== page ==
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Discussion Starter · #1 ·
How do you know when you're ready to begin gigging? I am certain this question has been posed many times before, but I don't have the easiest time using the "search" function on the site.

Anyway, as a couple people on the forums may already know, I've been playing tenor saxophone on and off for the majority of my life, and I'm just coming off a long hiatus (like, 6-7 years... I know, it's terrible).

I can probably list a few "no brainer" answers- be comfortable improvising in all twelve keys, have a working knowledge of the classics, have some solid gear, and so forth. I do have an itch to begin jamming with some local musicians, and I think it'd be really cool if I got to that live gigging phase here in the city of Chicago, a city historically known for its jazz and blues contributions.

Thus, I'd like to ask what you guys think. What advice would you give a young guy in his mid 20s regarding gigging? If the path to live performance was a road, what would the stops/checkpoints along the road be?

Insightful, creative answers that normally wouldn't get mentioned are very much welcomed!
 

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Honestly, for me, it was like diving into the deep end of the pool. Yeah you're cold and intimidated at first, but you learn how to swim real fast.
 

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This depends on many factors. Jazz or pop? Would you be a role player or "the guy"? Even if you are going to be playing jazz, and be the main instrumentalist, does the backing band know how to pick songs that will keep you out of trouble (and are they interested in keeping you out of trouble)?

There are some jazz songs that I can do a representative job on, and others that would tear me to shreds and look like an idiot.
 

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I would say think of who you are going to be playing for and what kind of music and work back from that. In other words, can you deliver?

In my own case, I think I was too naïve to know the difference. I was 13 or 14 and just glad to get the gig and to enjoy playing. It was at the Pearl Harbor recreational center. I always enjoyed going to Pearl for certain activities, because sooner or later the Swabbies and Jar Heads would get into fights with one another. I think I made five bucks.
 

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If you are playing jazz to a knowledgeable listening audience the fact that you are asking the question to me says not ready.....if you are playing a few solos at a bar gig you probably already know the answer to that one too.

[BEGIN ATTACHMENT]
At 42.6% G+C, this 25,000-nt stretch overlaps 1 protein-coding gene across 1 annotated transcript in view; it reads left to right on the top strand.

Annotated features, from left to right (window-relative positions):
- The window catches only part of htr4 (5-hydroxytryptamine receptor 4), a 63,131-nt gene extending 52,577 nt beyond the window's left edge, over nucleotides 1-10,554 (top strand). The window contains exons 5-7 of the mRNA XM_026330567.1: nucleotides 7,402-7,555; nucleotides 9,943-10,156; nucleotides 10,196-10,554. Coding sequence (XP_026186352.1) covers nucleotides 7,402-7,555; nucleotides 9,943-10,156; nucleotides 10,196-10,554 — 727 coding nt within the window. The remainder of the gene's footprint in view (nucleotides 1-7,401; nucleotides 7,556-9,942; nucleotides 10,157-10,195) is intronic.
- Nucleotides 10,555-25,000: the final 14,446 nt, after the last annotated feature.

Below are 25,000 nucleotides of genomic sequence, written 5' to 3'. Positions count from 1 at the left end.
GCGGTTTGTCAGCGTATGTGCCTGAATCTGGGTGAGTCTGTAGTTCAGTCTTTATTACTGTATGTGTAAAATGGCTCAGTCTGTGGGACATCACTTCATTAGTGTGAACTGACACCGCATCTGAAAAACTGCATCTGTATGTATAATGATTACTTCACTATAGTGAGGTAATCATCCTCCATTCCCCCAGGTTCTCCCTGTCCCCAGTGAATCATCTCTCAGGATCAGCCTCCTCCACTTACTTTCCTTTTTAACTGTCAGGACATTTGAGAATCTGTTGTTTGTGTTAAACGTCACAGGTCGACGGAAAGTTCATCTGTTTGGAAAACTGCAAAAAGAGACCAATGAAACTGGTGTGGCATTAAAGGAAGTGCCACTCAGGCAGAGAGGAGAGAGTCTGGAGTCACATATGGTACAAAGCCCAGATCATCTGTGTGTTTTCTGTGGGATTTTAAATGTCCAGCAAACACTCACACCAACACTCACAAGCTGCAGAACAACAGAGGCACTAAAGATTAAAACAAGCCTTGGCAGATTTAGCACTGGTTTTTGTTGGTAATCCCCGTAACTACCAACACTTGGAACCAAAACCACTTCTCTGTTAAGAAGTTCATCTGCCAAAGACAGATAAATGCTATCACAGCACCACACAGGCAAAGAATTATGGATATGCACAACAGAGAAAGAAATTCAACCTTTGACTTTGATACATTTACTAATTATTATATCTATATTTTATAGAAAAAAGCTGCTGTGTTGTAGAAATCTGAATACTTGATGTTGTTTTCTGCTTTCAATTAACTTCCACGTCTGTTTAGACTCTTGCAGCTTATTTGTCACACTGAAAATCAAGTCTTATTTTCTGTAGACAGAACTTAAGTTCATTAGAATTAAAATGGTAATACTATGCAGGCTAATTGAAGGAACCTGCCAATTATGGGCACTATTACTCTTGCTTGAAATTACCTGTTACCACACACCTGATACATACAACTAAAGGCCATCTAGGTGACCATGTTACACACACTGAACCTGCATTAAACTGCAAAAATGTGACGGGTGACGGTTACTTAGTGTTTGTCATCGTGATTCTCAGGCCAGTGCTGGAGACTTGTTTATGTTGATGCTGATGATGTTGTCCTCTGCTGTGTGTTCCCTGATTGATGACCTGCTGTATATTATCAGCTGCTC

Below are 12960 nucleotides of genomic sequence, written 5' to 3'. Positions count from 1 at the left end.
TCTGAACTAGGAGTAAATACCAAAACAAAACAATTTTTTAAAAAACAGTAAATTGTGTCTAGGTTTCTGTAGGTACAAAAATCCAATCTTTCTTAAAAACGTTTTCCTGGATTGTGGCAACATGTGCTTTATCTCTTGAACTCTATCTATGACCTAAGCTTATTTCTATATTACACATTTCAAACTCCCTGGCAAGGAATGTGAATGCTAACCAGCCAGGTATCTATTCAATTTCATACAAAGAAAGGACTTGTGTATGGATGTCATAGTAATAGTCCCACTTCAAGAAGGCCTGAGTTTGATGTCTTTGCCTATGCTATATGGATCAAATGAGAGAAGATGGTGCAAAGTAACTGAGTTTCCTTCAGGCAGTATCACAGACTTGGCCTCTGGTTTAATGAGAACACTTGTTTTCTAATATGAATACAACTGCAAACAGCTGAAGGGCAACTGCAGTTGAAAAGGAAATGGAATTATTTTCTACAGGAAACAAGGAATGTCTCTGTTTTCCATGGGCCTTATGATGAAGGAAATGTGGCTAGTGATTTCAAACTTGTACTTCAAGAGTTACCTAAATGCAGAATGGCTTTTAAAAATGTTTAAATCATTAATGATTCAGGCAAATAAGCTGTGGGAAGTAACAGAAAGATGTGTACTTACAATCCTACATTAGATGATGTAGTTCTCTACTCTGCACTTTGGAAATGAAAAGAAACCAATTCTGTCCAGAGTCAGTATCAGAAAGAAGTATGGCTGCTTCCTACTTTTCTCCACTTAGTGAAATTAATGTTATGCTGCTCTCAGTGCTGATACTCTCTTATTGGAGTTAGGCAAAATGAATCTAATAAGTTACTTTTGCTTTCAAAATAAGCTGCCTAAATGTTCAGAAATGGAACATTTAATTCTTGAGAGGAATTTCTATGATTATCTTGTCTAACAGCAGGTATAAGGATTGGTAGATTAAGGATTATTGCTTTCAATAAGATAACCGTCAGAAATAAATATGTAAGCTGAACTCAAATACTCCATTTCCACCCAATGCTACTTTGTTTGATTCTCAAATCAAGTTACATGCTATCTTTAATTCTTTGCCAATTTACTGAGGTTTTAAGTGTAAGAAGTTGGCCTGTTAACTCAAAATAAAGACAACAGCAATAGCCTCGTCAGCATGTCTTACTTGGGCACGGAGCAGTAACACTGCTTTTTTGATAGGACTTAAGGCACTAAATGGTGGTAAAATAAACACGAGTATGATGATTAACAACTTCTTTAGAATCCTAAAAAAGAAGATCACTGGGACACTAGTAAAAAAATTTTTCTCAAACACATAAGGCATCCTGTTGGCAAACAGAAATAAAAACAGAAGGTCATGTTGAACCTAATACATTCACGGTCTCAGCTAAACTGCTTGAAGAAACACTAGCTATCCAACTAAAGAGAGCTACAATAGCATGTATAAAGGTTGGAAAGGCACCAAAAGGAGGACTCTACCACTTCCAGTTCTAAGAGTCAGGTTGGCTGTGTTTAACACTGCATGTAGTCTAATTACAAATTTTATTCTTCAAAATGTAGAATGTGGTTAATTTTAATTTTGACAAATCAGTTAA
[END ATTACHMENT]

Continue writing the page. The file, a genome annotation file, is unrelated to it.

If in doubt record a rehearsal or jam.....your ears will tell you.......if you REALLY listen
 

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How do you know when you're ready to begin gigging?
When I did my first gig, I'm not sure I was ready. But someone else was willing to pay me to show up and play the gig.

It's always a work in progress, and you'll never be 100% ready. After 25 years of playing gigs, I'm much closer to that standard than I was at the beginning. Part of that skill set is formed only by going on the band stand and doing it. Experience usually happens right after you needed it and didn't have it.

I can probably list a few "no brainer" answers- be comfortable improvising in all twelve keys, have a working knowledge of the classics, have some solid gear, and so forth.
I work, on a professional basis, with a number of people who couldn't check off all of those items...and that doesn't necessarily disqualify them from certain kinds of work. Of course, it's better to have the total package...

My first gig today had an 11am rehearsal/sound check. No guitar player. Turns out he had March 22 (wrong month) in his calendar for the gig...sometimes the most important aspects of professionalism have nothing to do with being able to play your instrument.

I do have an itch to begin jamming with some local musicians, and I think it'd be really cool if I got to that live gigging phase here in the city of Chicago, a city historically known for its jazz and blues contributions.
Chicago's a great town for music. Get out there and play, play, play. Jam, network, sit in, get some experience. You'll find out soon enough what aspects of your playing need improvement.

I, along with others, have bellyached about doing freebie gigs "for exposure." But when you're starting out and need experience and networking, this may be a reasonable thing to pursue. It's the equivalent of an internship.